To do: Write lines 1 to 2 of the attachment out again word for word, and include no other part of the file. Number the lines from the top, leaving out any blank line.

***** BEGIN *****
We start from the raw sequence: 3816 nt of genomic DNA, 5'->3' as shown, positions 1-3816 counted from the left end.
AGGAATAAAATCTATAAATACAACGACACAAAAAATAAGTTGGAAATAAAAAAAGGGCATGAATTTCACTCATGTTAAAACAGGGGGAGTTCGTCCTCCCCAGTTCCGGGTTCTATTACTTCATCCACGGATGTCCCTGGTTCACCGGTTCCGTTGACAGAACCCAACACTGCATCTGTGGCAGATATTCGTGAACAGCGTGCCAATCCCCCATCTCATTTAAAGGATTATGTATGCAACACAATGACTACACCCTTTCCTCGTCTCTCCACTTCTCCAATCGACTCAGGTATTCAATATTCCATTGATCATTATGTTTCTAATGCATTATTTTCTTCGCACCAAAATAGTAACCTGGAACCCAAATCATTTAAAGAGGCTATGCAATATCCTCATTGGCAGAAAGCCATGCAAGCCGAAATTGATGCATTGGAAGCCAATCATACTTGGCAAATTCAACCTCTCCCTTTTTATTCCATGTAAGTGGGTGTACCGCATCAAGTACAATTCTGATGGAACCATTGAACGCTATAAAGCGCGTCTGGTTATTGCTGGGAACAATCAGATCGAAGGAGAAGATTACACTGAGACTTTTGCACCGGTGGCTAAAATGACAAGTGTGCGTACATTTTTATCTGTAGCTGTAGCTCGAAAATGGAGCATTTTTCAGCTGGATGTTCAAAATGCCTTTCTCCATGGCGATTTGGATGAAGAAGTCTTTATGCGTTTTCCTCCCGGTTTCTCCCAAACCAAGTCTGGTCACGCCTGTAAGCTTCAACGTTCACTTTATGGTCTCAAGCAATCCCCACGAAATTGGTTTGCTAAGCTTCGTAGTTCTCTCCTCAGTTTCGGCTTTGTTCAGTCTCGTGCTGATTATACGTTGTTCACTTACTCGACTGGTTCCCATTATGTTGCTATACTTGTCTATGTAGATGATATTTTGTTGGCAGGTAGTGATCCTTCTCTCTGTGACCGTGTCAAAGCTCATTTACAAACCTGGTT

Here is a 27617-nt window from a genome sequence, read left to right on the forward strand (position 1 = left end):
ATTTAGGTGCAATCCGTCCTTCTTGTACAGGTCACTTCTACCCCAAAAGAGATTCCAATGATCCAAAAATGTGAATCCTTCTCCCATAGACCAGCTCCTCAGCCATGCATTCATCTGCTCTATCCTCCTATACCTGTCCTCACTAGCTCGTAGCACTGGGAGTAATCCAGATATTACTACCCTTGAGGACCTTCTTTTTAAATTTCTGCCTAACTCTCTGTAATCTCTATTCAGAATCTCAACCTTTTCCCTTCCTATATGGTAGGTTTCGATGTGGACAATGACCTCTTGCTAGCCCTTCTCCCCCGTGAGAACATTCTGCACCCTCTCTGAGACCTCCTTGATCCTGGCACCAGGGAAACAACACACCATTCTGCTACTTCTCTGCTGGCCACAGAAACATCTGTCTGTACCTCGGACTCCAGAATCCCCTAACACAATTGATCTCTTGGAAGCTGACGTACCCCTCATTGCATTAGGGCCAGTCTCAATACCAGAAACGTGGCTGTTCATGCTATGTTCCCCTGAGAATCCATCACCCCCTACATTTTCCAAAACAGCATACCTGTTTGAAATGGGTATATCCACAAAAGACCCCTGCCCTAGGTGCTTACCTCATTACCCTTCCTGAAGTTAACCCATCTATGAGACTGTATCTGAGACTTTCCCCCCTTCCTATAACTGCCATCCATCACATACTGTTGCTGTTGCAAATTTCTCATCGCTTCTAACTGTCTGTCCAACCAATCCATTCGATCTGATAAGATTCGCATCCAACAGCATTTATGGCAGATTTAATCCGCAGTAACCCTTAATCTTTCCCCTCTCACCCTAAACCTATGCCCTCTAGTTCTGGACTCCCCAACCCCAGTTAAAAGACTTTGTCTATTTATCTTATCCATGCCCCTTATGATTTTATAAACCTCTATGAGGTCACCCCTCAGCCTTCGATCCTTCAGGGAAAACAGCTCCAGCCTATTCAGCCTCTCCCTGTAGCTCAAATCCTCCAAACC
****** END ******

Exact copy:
We start from the raw sequence: 3816 nt of genomic DNA, 5'->3' as shown, positions 1-3816 counted from the left end.
AGGAATAAAATCTATAAATACAACGACACAAAAAATAAGTTGGAAATAAAAAAAGGGCATGAATTTCACTCATGTTAAAACAGGGGGAGTTCGTCCTCCCCAGTTCCGGGTTCTATTACTTCATCCACGGATGTCCCTGGTTCACCGGTTCCGTTGACAGAACCCAACACTGCATCTGTGGCAGATATTCGTGAACAGCGTGCCAATCCCCCATCTCATTTAAAGGATTATGTATGCAACACAATGACTACACCCTTTCCTCGTCTCTCCACTTCTCCAATCGACTCAGGTATTCAATATTCCATTGATCATTATGTTTCTAATGCATTATTTTCTTCGCACCAAAATAGTAACCTGGAACCCAAATCATTTAAAGAGGCTATGCAATATCCTCATTGGCAGAAAGCCATGCAAGCCGAAATTGATGCATTGGAAGCCAATCATACTTGGCAAATTCAACCTCTCCCTTTTTATTCCATGTAAGTGGGTGTACCGCATCAAGTACAATTCTGATGGAACCATTGAACGCTATAAAGCGCGTCTGGTTATTGCTGGGAACAATCAGATCGAAGGAGAAGATTACACTGAGACTTTTGCACCGGTGGCTAAAATGACAAGTGTGCGTACATTTTTATCTGTAGCTGTAGCTCGAAAATGGAGCATTTTTCAGCTGGATGTTCAAAATGCCTTTCTCCATGGCGATTTGGATGAAGAAGTCTTTATGCGTTTTCCTCCCGGTTTCTCCCAAACCAAGTCTGGTCACGCCTGTAAGCTTCAACGTTCACTTTATGGTCTCAAGCAATCCCCACGAAATTGGTTTGCTAAGCTTCGTAGTTCTCTCCTCAGTTTCGGCTTTGTTCAGTCTCGTGCTGATTATACGTTGTTCACTTACTCGACTGGTTCCCATTATGTTGCTATACTTGTCTATGTAGATGATATTTTGTTGGCAGGTAGTGATCCTTCTCTCTGTGACCGTGTCAAAGCTCATTTACAAACCTGGTT